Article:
… the science is not done because we do not have reliable or regional predictions of climate. But we need them. Indeed it is an imperative! So the science is just beginning. Beginning, that is, to face up to the challenge of building a climate information system that tracks the current climate and the agents of change, that initializes models and makes predictions, and that provides useful climate information on many time scales regionally and tailored to many sectoral needs. 

Downing’s research apparently fails to accommodate the complex and nuanced debate that evidently does exist. Furthermore, it seems that the public are far more sophisticated than he gives them credit for. Worse still, however, it is his own ignorance of the science, the debate, and his underestimation of the public that causes him to be ‘disturbed’ and ‘frightened’. He then needs to invent reasons as to why the public don’t see things the way he wants them to:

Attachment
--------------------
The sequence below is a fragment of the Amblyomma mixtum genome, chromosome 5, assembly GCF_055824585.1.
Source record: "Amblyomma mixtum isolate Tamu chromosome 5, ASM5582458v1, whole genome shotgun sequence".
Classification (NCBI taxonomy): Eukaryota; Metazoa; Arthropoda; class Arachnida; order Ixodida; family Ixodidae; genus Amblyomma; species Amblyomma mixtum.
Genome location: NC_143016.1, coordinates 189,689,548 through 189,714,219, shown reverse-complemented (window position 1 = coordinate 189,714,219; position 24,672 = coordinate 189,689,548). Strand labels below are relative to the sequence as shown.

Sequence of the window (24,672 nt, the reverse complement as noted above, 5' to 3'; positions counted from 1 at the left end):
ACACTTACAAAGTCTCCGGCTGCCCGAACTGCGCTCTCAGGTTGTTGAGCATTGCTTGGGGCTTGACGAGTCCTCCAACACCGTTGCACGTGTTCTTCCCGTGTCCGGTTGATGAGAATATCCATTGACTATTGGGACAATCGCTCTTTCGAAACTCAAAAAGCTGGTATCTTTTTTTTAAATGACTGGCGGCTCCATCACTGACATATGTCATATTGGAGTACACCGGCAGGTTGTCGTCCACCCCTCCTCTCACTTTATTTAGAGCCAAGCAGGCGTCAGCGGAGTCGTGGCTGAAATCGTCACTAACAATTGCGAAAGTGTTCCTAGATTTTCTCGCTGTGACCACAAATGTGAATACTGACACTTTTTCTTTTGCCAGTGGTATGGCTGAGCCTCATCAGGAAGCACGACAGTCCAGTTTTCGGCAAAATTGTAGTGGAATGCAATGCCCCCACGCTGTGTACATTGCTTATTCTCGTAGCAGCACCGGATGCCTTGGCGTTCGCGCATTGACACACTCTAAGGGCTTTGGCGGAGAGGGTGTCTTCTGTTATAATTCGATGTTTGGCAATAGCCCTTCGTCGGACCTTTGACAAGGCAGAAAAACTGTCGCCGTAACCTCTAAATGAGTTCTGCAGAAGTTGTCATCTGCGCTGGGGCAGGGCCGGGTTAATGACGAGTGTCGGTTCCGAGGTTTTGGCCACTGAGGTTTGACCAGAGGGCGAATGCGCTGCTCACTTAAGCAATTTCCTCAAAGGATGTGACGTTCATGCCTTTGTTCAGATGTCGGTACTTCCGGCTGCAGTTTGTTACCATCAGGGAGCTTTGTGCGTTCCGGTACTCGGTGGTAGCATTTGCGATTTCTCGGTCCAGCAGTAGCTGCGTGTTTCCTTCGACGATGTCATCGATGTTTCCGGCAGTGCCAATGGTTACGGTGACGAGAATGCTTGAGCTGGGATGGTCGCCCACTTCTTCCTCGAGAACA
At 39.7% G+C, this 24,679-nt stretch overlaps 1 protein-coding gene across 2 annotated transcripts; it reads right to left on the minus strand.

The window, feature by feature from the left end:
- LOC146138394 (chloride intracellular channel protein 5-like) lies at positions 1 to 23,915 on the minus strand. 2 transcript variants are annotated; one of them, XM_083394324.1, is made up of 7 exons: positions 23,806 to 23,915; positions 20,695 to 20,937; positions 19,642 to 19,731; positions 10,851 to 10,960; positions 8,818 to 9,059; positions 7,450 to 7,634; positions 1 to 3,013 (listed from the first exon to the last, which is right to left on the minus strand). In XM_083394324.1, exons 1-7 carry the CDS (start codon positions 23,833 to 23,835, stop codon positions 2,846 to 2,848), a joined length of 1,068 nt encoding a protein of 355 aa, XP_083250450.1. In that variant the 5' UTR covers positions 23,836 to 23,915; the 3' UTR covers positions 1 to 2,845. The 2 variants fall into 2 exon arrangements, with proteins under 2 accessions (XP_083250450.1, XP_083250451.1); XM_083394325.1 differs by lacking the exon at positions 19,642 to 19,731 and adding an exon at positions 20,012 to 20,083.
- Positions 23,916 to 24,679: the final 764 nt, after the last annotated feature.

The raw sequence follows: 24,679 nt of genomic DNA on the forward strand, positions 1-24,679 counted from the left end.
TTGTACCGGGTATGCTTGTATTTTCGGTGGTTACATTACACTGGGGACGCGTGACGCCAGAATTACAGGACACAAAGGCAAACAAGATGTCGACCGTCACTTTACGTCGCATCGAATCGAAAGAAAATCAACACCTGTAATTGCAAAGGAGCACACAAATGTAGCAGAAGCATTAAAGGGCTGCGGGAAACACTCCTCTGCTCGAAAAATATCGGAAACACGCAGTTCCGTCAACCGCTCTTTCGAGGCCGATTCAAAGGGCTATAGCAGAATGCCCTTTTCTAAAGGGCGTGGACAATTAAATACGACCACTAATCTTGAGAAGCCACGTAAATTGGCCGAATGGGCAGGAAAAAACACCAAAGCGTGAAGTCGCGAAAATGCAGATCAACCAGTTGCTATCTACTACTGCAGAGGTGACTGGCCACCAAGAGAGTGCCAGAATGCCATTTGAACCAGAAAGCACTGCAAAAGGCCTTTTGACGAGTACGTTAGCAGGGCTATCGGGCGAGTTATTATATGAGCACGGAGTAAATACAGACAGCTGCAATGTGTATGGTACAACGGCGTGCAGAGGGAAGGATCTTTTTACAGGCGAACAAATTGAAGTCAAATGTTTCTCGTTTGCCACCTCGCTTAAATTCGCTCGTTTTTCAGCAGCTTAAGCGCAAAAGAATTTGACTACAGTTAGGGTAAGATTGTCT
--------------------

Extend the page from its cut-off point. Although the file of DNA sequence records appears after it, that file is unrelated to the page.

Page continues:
Given the actual consensus and the reality if the situation, it is a particularly disturbing statistic and does suggest one or two things. Firstly the impact of contrarian and negative messages, for example, Channel 4’s great Global Warming Swindle are having an impact. Secondly, if the public is ambivalent, and you have a disconnect between what you believe on the one hand, and how you act on the other. The easiest thing is to change what you believe, rather than how you act. 

If Ipsos Mori want to become opinion formers rather opinion pollsters, they’ll need to be rather more persuasive than that. This ‘research’ only reveals the public opinion pollsters’ low opinion of the public.


  1. Rupert

    From Downing what a truly fatuous and dishonest contribution!

    Rupert Wyndham

  2. Andrew

    I think that you completely misrepresent Trenberth’s opinions in your article. He states unequivically: